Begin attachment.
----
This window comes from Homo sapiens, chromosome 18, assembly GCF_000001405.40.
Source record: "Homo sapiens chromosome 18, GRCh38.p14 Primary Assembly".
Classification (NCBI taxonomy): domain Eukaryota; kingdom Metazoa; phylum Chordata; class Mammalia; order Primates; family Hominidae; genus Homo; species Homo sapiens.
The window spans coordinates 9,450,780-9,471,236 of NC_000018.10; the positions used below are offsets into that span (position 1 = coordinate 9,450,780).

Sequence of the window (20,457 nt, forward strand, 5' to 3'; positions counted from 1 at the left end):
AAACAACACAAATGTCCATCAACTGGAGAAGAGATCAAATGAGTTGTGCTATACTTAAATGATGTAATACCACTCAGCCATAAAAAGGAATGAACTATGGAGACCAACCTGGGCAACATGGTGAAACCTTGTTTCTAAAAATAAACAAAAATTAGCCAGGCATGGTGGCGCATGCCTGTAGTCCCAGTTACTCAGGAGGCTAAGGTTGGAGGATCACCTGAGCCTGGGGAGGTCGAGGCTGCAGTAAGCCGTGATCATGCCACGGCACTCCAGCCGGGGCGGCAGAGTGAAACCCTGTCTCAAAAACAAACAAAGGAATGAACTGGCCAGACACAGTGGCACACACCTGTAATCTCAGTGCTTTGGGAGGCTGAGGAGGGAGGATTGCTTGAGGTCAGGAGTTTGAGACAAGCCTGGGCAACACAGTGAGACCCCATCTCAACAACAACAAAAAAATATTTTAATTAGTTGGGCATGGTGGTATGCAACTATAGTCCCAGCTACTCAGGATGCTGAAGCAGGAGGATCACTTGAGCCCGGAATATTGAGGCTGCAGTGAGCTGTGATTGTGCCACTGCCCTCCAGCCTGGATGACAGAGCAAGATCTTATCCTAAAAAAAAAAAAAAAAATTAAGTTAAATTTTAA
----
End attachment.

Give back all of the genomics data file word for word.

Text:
This window comes from Homo sapiens, chromosome 18, assembly GCF_000001405.40.
Source record: "Homo sapiens chromosome 18, GRCh38.p14 Primary Assembly".
Classification (NCBI taxonomy): domain Eukaryota; kingdom Metazoa; phylum Chordata; class Mammalia; order Primates; family Hominidae; genus Homo; species Homo sapiens.
The window spans coordinates 9,450,780-9,471,236 of NC_000018.10; the positions used below are offsets into that span (position 1 = coordinate 9,450,780).

Sequence of the window (20,457 nt, forward strand, 5' to 3'; positions counted from 1 at the left end):
AAACAACACAAATGTCCATCAACTGGAGAAGAGATCAAATGAGTTGTGCTATACTTAAATGATGTAATACCACTCAGCCATAAAAAGGAATGAACTATGGAGACCAACCTGGGCAACATGGTGAAACCTTGTTTCTAAAAATAAACAAAAATTAGCCAGGCATGGTGGCGCATGCCTGTAGTCCCAGTTACTCAGGAGGCTAAGGTTGGAGGATCACCTGAGCCTGGGGAGGTCGAGGCTGCAGTAAGCCGTGATCATGCCACGGCACTCCAGCCGGGGCGGCAGAGTGAAACCCTGTCTCAAAAACAAACAAAGGAATGAACTGGCCAGACACAGTGGCACACACCTGTAATCTCAGTGCTTTGGGAGGCTGAGGAGGGAGGATTGCTTGAGGTCAGGAGTTTGAGACAAGCCTGGGCAACACAGTGAGACCCCATCTCAACAACAACAAAAAAATATTTTAATTAGTTGGGCATGGTGGTATGCAACTATAGTCCCAGCTACTCAGGATGCTGAAGCAGGAGGATCACTTGAGCCCGGAATATTGAGGCTGCAGTGAGCTGTGATTGTGCCACTGCCCTCCAGCCTGGATGACAGAGCAAGATCTTATCCTAAAAAAAAAAAAAAAAATTAAGTTAAATTTTAA